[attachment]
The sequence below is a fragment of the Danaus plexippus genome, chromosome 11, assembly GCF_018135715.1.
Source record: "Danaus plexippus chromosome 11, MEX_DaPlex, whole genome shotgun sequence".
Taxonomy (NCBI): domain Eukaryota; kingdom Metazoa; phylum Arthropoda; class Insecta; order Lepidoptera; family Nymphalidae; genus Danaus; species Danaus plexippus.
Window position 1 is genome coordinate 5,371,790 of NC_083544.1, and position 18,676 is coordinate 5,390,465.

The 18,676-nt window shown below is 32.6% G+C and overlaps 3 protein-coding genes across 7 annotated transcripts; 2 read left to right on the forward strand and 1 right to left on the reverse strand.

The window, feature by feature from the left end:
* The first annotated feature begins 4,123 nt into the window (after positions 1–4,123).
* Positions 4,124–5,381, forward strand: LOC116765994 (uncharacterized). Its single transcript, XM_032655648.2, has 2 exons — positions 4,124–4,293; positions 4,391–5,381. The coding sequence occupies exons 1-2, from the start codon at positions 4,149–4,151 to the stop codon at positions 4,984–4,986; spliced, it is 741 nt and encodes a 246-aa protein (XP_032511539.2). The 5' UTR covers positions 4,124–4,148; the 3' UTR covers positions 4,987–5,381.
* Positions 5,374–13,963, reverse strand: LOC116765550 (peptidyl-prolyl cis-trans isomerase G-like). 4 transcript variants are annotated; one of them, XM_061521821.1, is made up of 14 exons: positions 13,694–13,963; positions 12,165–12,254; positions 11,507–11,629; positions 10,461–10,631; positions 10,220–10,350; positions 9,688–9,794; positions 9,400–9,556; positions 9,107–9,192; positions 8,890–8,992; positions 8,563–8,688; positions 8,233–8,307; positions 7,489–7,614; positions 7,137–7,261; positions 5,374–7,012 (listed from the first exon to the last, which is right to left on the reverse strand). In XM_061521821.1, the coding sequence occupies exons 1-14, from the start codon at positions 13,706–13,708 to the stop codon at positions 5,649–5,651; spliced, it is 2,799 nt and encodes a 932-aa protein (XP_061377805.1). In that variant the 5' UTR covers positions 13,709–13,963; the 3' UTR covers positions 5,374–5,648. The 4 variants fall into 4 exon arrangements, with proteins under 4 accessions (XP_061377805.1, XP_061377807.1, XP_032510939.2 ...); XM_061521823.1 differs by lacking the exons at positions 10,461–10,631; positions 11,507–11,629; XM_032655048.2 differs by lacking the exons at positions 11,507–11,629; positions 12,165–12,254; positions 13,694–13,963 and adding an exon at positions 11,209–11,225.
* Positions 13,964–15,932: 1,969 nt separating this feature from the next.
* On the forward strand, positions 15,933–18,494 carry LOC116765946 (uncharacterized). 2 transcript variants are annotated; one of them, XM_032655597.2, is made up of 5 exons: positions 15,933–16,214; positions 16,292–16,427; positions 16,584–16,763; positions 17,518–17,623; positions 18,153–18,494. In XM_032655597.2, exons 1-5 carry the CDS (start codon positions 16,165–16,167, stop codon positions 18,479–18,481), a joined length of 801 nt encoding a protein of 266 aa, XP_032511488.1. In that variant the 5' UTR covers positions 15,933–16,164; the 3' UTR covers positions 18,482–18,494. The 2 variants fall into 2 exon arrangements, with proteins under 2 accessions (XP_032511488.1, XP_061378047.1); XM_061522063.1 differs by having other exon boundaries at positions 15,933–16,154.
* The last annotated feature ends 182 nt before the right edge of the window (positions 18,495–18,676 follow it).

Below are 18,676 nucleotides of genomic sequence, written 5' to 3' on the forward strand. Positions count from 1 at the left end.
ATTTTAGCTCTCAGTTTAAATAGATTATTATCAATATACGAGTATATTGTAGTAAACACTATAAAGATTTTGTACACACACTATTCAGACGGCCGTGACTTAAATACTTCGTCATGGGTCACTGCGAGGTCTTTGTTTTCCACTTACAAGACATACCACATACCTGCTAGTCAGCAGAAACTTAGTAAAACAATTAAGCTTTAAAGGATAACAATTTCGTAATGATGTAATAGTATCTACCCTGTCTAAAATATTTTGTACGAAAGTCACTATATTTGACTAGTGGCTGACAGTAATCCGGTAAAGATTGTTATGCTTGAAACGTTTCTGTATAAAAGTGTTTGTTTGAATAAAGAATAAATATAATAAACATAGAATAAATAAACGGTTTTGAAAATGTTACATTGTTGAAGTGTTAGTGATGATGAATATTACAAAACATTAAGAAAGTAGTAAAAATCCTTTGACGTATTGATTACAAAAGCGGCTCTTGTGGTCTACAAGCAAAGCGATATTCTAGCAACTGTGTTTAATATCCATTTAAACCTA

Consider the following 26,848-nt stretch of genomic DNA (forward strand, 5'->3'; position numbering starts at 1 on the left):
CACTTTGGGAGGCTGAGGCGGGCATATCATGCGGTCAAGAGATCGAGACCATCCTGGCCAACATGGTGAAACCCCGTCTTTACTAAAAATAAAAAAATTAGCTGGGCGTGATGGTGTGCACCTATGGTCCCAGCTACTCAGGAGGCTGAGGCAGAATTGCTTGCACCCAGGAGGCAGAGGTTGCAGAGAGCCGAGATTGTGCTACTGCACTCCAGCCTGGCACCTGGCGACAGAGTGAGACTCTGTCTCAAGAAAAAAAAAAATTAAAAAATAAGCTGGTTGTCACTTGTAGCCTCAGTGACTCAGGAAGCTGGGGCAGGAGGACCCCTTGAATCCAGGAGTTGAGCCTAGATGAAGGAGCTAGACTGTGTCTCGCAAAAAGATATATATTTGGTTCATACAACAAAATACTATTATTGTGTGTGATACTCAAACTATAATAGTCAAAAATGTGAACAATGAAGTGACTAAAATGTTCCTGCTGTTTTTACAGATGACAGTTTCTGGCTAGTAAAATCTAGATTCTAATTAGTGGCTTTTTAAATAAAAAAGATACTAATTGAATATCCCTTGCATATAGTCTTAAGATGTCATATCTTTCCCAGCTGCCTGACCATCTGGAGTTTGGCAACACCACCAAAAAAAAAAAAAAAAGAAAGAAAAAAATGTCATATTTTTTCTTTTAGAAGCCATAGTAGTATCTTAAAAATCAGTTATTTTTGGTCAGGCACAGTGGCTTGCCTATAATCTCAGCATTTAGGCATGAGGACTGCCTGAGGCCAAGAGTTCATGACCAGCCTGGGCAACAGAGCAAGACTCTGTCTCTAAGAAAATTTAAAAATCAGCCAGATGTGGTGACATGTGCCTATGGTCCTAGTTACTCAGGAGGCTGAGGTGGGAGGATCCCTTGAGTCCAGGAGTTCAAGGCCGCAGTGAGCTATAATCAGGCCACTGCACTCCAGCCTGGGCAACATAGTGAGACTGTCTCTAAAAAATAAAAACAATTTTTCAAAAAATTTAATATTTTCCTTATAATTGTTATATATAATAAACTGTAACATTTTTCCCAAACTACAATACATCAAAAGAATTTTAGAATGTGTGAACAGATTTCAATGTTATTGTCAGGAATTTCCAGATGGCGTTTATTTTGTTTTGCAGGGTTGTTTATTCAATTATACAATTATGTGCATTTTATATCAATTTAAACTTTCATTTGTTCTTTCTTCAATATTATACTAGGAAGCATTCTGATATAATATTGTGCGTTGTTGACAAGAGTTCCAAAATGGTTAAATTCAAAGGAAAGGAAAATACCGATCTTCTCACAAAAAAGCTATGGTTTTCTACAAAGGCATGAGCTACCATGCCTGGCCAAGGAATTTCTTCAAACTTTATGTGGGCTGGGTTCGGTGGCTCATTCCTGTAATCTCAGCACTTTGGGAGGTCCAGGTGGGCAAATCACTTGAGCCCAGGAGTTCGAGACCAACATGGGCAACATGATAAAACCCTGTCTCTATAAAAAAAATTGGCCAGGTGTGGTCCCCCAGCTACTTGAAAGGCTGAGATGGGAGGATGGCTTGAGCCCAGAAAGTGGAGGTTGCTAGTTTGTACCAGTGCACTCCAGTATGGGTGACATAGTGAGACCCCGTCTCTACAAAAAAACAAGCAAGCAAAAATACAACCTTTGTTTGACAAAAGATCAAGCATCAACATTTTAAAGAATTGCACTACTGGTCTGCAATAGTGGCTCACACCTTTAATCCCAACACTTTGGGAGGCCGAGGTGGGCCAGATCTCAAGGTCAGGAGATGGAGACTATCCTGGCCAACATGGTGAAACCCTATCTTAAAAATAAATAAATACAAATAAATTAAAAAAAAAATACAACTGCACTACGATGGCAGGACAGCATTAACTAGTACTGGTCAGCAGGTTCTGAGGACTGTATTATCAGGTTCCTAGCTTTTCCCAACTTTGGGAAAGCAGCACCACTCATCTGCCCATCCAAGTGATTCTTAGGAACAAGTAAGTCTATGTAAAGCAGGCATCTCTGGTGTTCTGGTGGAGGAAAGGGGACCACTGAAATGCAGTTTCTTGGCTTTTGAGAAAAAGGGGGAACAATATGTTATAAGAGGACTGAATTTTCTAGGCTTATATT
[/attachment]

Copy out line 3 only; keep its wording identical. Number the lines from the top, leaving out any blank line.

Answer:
Taxonomy (NCBI): domain Eukaryota; kingdom Metazoa; phylum Arthropoda; class Insecta; order Lepidoptera; family Nymphalidae; genus Danaus; species Danaus plexippus.